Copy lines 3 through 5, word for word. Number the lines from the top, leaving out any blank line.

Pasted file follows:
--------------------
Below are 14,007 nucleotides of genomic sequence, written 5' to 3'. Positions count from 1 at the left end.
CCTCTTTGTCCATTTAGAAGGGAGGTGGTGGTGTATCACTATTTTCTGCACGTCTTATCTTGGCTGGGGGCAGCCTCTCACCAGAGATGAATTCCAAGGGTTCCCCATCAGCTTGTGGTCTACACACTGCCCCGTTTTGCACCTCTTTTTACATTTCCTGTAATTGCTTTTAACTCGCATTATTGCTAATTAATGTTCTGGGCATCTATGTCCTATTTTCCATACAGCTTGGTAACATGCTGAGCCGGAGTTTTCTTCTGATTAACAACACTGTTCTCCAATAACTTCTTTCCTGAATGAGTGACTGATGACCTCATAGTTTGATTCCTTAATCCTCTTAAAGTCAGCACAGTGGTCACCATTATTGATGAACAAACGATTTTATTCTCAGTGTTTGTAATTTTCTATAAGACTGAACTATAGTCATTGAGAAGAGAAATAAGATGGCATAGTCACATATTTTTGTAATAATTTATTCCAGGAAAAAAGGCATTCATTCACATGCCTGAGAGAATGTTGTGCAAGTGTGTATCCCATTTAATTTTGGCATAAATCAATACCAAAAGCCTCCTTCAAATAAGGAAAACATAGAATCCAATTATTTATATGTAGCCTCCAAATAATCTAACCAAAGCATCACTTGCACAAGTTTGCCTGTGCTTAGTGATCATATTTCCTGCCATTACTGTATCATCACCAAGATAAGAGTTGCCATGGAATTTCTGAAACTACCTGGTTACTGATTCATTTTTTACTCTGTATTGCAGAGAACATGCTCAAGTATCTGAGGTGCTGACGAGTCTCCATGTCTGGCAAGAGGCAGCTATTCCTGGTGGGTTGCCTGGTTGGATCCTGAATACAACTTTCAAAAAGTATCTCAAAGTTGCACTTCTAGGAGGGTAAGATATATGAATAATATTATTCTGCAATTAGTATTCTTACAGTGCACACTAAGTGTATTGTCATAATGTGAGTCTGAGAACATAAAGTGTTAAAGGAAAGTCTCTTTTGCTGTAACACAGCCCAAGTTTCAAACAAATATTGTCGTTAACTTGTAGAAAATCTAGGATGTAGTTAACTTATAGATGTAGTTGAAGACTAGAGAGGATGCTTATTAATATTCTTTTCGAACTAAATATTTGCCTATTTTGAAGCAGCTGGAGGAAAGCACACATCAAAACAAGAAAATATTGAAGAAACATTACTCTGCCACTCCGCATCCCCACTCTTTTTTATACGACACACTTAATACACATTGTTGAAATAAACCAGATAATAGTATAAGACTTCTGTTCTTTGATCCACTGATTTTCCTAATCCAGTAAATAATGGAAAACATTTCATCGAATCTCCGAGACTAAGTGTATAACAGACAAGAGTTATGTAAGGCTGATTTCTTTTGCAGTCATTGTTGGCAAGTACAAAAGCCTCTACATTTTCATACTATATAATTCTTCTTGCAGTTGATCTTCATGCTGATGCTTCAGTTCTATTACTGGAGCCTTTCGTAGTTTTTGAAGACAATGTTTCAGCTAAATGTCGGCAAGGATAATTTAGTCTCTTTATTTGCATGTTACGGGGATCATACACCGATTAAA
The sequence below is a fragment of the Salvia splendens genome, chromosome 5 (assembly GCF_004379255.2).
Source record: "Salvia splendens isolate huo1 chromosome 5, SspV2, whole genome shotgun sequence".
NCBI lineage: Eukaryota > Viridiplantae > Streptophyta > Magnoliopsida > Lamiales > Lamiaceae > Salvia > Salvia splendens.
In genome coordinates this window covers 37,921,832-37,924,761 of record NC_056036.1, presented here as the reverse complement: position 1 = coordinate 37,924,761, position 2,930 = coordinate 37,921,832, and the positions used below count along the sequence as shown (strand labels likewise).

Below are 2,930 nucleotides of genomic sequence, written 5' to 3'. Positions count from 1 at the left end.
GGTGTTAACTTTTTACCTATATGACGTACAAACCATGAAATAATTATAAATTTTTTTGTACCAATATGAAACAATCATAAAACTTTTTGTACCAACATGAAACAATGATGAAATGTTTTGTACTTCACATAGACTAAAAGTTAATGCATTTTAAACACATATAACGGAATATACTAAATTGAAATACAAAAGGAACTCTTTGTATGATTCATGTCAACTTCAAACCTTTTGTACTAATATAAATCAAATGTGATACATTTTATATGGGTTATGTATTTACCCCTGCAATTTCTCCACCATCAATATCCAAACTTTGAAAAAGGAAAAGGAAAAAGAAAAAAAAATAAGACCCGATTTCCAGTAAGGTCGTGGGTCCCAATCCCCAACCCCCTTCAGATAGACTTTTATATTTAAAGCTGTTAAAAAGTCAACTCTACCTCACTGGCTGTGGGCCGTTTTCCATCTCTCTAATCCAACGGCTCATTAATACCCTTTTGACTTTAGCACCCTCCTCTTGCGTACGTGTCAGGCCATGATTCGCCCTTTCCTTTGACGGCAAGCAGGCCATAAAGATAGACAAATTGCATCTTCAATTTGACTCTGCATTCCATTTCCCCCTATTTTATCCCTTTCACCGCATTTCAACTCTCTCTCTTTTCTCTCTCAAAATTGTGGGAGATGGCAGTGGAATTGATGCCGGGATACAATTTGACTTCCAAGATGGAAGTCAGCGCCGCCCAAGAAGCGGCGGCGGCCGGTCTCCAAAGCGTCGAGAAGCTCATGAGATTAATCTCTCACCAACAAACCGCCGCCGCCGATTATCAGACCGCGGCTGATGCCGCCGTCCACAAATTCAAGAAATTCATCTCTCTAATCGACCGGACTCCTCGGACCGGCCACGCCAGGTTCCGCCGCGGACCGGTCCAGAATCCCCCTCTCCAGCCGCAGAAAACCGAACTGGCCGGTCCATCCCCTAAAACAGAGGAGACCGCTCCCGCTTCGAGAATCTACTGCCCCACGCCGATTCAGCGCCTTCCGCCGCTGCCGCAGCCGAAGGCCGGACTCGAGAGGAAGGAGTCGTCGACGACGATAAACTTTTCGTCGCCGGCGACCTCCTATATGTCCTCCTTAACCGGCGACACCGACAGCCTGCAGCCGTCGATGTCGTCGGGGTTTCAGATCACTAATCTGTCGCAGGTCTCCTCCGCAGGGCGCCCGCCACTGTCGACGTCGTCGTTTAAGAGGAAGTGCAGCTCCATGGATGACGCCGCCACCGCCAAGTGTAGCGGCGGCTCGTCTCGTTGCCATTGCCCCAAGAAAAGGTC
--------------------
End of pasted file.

The sequence below is a fragment of the Salvia splendens genome, chromosome 5 (assembly GCF_004379255.2).
Source record: "Salvia splendens isolate huo1 chromosome 5, SspV2, whole genome shotgun sequence".
NCBI lineage: Eukaryota > Viridiplantae > Streptophyta > Magnoliopsida > Lamiales > Lamiaceae > Salvia > Salvia splendens.